Friday, 11 November 2011

In defense of the dialectic method in IQ/Science discourse in Nunavut

I recently bought a book called, Plato: the last days of Socrates - a collection of Plato's works that cover Socrates' life from the accusations against him of heresy and corruption of young minds to his trial and to his death.

In the introduction by Harold Tarrant, the scholar and translator wrote:

"[Plato's] works have the qualities which allow them to be interpreted, and reasonably interpreted, in many ways and from many points of view. This has much to do with the fact that they take the form of dialogues, rather than treatises addressed to the reader. We are not directly asked to believe anything; we are not required to take anything on trust. We are asked to be spectators at an occasion, whether historical or fictitious, when life-like characters talked on real issues, issues which are sometimes remote from us but which we can feel were pressing ones for them. We are asked to react to human experience and human ideas, for which we, as human beings, have some understanding. We are asked to listen to the arguments critically; we are also asked to respond to the personalities of those participating. We may be encouraged to learn certain lessons and to form certain conclusions as a result; but many of the problems superficially seem left unresolved, and we are not bullied into taking the author's line. Consequently, Plato's dialogues have continued to have appeal over the ages, and have survived numerous changes of intellectual and religious fashion, for somebody has always found something of value within them."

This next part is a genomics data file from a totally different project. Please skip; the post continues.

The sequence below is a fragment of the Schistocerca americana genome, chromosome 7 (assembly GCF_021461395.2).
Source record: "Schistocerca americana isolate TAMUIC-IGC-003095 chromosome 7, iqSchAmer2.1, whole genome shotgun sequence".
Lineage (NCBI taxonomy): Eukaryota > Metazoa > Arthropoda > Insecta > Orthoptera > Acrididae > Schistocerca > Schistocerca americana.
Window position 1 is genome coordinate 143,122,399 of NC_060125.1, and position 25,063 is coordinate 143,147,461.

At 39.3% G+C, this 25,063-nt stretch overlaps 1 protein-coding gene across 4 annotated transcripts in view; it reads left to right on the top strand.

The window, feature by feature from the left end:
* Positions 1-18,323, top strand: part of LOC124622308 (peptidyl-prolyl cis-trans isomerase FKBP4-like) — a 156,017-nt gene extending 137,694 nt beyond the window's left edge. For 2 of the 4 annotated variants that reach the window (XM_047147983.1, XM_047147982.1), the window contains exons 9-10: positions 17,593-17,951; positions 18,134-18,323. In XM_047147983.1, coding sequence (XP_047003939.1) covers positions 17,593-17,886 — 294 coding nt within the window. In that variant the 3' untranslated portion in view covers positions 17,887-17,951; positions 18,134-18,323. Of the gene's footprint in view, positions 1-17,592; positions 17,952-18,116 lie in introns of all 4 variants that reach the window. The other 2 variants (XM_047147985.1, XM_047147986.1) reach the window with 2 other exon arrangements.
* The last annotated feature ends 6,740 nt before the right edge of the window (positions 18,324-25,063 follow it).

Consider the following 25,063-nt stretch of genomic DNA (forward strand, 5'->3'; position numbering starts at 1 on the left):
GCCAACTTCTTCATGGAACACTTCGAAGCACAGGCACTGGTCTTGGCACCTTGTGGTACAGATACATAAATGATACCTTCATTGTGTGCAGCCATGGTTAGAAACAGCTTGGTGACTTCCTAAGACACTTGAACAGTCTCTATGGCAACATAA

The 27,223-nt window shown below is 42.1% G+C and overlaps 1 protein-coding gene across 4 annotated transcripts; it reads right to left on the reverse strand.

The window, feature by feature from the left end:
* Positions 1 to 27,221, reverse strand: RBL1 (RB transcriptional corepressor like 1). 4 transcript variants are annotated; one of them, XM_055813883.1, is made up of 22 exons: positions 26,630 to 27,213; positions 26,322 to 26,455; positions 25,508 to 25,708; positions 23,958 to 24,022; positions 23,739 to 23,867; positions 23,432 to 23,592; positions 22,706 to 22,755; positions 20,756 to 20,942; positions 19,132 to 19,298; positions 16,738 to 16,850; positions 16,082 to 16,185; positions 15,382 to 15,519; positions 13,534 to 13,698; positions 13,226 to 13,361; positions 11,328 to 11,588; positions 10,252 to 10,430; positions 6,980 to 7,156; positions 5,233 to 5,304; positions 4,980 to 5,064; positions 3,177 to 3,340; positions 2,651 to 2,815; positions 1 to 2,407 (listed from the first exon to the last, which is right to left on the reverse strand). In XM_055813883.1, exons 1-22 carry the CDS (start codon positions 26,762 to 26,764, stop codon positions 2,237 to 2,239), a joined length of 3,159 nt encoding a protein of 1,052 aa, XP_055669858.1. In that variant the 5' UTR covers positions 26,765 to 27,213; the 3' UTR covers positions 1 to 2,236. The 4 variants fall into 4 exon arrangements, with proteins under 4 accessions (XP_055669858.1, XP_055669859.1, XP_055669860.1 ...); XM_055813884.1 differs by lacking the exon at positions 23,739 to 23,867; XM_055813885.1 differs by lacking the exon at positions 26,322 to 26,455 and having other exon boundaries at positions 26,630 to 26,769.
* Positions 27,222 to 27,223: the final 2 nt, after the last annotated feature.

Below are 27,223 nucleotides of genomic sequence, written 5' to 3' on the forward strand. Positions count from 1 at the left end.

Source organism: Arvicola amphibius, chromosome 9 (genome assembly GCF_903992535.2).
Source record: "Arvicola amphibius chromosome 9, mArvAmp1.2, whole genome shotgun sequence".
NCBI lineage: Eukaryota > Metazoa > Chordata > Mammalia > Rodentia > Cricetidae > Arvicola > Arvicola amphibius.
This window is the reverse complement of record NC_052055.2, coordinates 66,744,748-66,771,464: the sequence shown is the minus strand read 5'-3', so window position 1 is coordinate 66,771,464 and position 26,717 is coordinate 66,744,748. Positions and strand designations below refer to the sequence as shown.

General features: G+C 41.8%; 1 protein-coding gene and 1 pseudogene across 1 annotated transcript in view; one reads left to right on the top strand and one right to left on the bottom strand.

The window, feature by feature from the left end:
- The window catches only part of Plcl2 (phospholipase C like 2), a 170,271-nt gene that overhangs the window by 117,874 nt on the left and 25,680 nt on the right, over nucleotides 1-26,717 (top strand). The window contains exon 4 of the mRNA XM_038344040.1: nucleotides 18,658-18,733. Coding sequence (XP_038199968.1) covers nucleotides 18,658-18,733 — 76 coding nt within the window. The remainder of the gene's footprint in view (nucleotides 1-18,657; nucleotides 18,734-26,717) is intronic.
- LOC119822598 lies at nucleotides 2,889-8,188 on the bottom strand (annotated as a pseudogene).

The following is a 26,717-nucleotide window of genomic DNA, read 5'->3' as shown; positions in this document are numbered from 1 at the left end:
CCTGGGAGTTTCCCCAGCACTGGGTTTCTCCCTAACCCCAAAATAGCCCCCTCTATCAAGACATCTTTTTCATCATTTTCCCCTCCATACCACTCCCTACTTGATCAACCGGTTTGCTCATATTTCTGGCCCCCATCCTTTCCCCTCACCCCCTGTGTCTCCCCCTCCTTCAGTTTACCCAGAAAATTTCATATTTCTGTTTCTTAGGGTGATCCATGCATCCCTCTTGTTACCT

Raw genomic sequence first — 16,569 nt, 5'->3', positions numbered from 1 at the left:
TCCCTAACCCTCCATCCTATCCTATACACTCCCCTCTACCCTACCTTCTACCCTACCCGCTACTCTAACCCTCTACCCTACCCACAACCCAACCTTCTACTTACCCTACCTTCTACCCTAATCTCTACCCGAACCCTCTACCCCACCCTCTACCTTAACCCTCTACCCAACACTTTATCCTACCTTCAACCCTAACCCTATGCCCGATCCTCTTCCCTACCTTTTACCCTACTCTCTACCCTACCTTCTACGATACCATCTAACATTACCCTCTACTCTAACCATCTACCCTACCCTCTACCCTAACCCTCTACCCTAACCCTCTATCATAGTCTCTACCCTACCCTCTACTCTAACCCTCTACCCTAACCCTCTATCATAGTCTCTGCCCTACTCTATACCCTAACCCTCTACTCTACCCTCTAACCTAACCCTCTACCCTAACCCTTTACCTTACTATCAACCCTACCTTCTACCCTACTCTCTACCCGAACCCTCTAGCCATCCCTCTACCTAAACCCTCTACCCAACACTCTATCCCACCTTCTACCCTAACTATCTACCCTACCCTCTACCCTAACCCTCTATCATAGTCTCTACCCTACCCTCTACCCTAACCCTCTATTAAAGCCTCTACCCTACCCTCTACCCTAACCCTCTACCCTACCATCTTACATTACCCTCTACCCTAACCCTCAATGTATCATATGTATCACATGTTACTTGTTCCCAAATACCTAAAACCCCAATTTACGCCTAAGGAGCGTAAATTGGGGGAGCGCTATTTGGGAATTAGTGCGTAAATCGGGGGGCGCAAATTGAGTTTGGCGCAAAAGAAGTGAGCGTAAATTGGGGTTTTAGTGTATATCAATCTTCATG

The dialectic method itself (if there is such a thing) changes from one "intellectual and religious fashion" to another but, since it forms the basis of "classical education" (and I don't mean just in the Western sense for IQ pedagogy, I think, appeals likewise), it remains the basis of teaching critical thinking skills and how to be human in the best of times and in the dark hours of tribulation when the moral high road seems such a costly virtue to pursue.